All there is to know about Cross-laminated timber (CLT)
What is CLT?
Cross-laminated timber (CLT) is a wood panel product, made from gluing together layers of solid-sawn lumber. They’re usually stacked crosswise at a 90-degree angle and glued into place. Using an odd number of layers is most common.
Advantages and disadvantages of using CLT
Cross-laminated timber is a renewable, green, and sustainable material.
Floors or walls made from CLT can be manufactured before reaching the job site. Which decreases lead times and could potentially lower overall construction costs.
- Thermal insulation.
Being made out of multiple layers of wood, the thermal insulation of CLT can be high depending on the thickness of the panel.
- CLT is a light building material
Foundations don’t need to be as large and the machinery required on-site are smaller than those needed to lift heavier materials.
- Higher production costs.
The production of CLT panels requires a large amount of wood and other materials compared to stud walls.
Wood is very flammable, unlike other building materials such as steel.
- Limited track record.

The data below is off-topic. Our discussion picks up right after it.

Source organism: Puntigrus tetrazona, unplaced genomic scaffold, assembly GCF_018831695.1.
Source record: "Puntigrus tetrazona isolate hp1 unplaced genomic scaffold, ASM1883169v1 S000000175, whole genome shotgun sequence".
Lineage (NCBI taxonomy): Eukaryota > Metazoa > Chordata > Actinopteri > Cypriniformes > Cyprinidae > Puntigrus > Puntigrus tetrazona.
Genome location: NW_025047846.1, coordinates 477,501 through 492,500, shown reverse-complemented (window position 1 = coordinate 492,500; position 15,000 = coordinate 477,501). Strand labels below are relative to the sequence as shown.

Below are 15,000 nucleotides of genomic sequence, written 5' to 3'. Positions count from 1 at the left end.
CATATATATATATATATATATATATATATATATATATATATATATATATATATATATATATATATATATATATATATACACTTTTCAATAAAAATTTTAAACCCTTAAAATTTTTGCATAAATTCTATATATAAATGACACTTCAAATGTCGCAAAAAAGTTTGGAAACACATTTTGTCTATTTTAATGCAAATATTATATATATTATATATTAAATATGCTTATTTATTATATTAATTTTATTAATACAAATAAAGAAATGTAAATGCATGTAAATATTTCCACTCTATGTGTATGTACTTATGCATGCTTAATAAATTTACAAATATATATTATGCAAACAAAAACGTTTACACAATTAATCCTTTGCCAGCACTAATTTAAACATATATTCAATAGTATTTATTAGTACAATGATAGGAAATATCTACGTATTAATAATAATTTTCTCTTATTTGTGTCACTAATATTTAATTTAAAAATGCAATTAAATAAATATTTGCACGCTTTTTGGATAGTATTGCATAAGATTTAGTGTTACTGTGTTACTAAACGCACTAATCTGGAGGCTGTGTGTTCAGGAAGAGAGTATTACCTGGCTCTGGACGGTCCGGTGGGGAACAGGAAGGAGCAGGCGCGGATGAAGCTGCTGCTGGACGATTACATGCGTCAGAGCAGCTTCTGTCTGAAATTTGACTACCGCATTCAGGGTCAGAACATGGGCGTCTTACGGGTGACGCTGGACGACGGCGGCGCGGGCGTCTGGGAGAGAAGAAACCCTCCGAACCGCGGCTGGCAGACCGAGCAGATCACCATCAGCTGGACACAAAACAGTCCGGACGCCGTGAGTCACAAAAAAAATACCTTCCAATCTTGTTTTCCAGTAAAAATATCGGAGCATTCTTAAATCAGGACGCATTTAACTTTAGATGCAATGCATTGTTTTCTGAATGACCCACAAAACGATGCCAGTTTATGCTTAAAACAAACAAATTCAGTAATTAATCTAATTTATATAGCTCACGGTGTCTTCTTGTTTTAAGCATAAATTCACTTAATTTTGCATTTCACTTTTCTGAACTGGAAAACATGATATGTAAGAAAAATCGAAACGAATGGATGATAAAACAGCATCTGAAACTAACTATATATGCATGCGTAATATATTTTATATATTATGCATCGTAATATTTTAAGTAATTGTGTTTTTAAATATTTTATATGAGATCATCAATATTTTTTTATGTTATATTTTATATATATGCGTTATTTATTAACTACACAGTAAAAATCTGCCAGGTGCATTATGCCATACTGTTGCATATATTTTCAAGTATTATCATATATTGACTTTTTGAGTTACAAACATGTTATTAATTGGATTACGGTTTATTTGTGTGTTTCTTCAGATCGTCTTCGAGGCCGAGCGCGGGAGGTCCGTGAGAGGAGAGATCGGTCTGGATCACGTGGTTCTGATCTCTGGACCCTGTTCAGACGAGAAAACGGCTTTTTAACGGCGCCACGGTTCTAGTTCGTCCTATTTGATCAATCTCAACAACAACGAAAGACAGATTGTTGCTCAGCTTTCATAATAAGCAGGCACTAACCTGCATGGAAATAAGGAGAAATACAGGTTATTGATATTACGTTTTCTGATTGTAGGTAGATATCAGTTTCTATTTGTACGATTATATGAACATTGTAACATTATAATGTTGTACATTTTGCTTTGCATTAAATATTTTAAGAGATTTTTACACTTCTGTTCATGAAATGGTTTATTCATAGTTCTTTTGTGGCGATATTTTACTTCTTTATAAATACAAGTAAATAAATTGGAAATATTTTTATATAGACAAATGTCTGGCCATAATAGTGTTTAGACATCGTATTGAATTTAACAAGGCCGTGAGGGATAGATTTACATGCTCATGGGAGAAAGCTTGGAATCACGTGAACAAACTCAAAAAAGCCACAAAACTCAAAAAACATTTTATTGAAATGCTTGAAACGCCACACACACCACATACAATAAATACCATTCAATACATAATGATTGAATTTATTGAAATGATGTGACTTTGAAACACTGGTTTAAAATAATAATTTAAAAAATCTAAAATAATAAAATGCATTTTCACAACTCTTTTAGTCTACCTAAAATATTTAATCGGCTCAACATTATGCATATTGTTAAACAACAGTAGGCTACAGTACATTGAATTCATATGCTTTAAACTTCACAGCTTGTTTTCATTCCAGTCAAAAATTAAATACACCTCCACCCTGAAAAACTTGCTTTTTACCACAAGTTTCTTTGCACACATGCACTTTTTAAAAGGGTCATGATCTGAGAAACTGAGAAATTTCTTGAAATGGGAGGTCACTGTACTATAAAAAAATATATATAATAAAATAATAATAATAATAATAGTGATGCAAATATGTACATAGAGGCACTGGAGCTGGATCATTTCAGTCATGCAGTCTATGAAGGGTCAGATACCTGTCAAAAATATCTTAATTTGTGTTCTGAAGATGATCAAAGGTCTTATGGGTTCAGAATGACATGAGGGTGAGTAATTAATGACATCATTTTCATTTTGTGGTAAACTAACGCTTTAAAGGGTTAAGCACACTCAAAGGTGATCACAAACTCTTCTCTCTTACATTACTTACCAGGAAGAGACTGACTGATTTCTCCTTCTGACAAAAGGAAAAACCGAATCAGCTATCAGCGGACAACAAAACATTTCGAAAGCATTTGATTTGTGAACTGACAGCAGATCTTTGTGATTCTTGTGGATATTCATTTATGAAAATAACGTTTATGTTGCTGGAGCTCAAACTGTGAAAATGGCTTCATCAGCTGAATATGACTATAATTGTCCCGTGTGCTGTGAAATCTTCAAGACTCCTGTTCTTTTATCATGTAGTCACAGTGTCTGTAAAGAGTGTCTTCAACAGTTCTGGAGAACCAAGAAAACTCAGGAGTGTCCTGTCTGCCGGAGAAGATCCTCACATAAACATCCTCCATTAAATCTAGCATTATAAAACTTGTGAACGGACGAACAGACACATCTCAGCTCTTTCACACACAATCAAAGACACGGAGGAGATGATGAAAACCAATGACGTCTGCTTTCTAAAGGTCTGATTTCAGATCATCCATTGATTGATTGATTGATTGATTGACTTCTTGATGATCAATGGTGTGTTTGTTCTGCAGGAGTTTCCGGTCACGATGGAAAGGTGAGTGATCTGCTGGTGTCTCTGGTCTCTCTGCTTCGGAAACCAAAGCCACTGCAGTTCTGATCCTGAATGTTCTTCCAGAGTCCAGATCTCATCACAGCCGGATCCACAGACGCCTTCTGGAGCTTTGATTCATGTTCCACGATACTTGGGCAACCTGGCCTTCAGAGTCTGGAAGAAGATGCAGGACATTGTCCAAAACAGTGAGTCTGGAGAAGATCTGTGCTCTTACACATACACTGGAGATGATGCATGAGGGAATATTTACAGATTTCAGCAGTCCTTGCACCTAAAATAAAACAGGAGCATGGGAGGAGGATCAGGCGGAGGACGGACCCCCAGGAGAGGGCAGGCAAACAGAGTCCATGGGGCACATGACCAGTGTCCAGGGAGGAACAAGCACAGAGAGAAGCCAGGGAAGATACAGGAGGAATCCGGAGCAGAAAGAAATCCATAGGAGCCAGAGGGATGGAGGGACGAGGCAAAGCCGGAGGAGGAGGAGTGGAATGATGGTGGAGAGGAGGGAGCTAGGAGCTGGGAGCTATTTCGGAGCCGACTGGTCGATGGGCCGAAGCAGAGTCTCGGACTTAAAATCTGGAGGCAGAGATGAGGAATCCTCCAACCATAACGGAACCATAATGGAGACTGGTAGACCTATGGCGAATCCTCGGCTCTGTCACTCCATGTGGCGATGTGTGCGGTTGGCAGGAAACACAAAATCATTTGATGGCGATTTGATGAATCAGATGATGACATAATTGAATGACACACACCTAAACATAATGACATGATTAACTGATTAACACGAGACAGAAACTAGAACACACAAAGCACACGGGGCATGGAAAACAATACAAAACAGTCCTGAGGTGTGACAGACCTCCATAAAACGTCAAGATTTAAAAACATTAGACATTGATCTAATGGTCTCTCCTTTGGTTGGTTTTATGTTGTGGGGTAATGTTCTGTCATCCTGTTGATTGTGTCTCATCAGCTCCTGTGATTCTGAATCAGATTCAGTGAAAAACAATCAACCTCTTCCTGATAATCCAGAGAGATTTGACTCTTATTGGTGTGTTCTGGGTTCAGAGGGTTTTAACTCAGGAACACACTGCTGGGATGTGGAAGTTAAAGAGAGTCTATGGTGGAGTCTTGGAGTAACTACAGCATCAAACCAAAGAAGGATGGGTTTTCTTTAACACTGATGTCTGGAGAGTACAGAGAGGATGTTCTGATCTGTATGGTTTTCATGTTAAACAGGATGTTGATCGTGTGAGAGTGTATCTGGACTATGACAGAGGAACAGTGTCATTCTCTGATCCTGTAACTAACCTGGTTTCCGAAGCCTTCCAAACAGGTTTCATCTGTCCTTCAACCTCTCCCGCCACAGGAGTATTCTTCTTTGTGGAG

Cross-laminated timber is relatively new material. So, a large amount of research has been done on Cross-laminated timber. However, it takes time to integrate new practices.
How much does cross-laminated timber cost?
In addition, the cost of cross-laminated timber is usually around £30 per metre square. Or on the high end of the price spectrum, you can expect it to cost about £50 per meter square.
The cost of materials and labour may be lower than the traditional steel or concrete. Cross-laminated timber also reduces the carbon footprint of buildings.
It is durable?
The CLT product has a life span of 60 years and there are occupied timber buildings in Europe that are over 700 years old. The key factor in the longevity of a timber structure is the management of moisture during the design stage.